There is currently legislation being pondered in the Senate called Fix NICS.

The National Instant Criminal Background Check System (NICS) is a United States system for determining if prospective firearms or explosives buyers’ name and birth year match those of a person who is not eligible to buy. It was mandated by the Brady Handgun Violence Prevention Act (Brady Law) of 1993 and launched by the Federal Bureau of Investigation (FBI) in 1998.

Source: Wiki

When you buy a new firearm, the FFL runs these checks in real time with the FBI to determine if you are prohibited from buying a firearm. The FBI tells the FFL to Proceed with the sale, Deny the sale, or Defer the sale. In the case of the Defer, the FBI has 72 hours to give a definitive answer or the sale is allowed to proceed, so its critical that data be available, complete and accurate.

There have been several shooters who should have been prohibited from purchasing their weapons prior to their murders. Charlotte’s perpetrator had a drug conviction that hadn’t been reported appropriately to the FBI, so the “Defer” apparently turned into a “Proceed.” The Texas shooter had a military conviction that the sentence alone put him in a prohibited class. There are other examples, but these that come to mind immediately.

This bill seems to address one of our central positions, the completeness and accuracy of the NICS system. We know that not all relevant records make it into NICS, from states who were reluctant to submit adjudicated records, to agencies like the Department of Defense simply failing to report convictions.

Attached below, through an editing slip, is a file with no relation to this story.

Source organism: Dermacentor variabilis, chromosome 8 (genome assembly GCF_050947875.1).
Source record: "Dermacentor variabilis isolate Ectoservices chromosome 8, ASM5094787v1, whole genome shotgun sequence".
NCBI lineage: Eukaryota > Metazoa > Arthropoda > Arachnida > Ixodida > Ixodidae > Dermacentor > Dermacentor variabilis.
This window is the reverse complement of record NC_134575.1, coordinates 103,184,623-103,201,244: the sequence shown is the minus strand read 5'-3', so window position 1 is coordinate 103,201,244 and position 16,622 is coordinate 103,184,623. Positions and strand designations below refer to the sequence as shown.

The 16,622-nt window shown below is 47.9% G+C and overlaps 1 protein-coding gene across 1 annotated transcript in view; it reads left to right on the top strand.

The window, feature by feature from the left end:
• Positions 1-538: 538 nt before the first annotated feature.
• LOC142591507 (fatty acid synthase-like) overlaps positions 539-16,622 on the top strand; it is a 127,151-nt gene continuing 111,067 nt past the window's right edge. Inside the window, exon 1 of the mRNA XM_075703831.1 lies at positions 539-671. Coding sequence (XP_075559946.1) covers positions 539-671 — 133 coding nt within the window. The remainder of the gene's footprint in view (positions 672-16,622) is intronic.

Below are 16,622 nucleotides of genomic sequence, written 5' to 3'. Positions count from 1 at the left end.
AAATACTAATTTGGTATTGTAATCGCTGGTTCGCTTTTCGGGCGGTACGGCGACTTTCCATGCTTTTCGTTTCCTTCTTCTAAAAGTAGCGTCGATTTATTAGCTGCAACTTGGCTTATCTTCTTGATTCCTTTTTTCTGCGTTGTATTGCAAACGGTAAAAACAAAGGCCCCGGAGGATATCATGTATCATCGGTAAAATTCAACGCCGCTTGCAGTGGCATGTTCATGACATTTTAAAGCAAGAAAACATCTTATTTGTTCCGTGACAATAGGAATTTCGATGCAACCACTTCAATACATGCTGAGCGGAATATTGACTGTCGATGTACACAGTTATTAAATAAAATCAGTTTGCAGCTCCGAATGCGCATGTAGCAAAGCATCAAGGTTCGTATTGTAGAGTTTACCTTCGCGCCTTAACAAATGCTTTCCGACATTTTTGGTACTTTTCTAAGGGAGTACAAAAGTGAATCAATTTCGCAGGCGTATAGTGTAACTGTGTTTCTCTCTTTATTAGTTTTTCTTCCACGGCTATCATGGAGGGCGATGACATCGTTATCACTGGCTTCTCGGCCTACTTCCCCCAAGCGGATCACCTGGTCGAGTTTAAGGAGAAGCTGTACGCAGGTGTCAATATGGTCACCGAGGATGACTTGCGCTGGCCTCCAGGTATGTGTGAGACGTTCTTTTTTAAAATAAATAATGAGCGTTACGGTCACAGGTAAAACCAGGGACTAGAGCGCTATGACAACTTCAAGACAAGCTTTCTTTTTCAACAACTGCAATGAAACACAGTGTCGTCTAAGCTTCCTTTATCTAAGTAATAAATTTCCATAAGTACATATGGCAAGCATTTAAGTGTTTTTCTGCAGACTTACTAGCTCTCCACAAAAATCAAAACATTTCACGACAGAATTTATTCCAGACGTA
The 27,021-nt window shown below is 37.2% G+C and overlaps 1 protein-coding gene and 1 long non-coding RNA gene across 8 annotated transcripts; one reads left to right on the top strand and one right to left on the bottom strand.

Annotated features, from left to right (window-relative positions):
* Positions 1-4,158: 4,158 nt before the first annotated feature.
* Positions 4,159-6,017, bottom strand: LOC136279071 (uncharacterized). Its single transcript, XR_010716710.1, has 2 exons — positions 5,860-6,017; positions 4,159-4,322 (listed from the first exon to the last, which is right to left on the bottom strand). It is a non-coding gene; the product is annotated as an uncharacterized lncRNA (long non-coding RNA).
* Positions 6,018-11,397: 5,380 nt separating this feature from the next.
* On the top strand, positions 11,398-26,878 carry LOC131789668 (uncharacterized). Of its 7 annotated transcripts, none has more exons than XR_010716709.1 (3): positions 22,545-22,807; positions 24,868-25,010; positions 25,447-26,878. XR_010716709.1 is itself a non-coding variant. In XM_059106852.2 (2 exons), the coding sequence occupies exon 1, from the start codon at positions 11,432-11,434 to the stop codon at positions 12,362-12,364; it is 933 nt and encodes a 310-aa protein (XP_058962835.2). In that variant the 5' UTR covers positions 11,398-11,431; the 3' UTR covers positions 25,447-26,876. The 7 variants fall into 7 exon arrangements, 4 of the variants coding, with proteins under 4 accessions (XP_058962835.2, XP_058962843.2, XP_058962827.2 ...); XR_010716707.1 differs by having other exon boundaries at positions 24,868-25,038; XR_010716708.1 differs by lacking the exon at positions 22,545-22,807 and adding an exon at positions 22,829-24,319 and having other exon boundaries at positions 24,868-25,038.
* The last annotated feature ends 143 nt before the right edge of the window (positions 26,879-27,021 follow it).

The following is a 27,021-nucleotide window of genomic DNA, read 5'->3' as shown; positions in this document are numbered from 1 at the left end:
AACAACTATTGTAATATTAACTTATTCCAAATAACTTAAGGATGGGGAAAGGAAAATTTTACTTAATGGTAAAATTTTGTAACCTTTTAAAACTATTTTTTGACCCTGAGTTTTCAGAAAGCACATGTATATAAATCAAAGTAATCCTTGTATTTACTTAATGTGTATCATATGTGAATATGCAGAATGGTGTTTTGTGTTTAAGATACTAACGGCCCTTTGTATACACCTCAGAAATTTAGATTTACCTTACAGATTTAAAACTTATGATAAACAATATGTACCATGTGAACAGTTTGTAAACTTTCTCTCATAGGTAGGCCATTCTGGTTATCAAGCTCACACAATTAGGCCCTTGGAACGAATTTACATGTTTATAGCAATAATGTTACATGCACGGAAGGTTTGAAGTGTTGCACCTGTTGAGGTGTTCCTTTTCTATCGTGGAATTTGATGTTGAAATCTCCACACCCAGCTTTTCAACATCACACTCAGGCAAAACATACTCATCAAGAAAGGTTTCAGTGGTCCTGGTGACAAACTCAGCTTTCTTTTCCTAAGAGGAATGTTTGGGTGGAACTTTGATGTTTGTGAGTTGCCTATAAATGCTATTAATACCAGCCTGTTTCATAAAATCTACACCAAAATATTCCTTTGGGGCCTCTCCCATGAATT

This bill seems to address those issues to some extent, and as we said after Texas, its the sort of thing that might actually have an impact, eliminating the legal avenues that bad guys bent on killing have to acquire ANY firearm. The summary from GovTrack:

-Establish a new “Domestic Abuse and Violence Prevention Initiative” in order to better prevent those convicted of those crimes from obtaining weapons.
-Publicly report any federal agencies that fail to upload relevant information to the system, and withhold certain pay from political appointees who neglect to upload the info.
-Establish new measures to verify the accuracy of existing records already uploaded into the system.

The full text of the bill in the Senate can be found here, a version has passed out of committee in the House.

We support this.

So, apparently, does the NRA and the folks at Sandy Hook Promise. With support from a broad range of organizations from across the spectrum, there is no reason for this bill to be delayed. Don’t let the perfect be the enemy of the good.

Will Congress act? Have you called your representatives?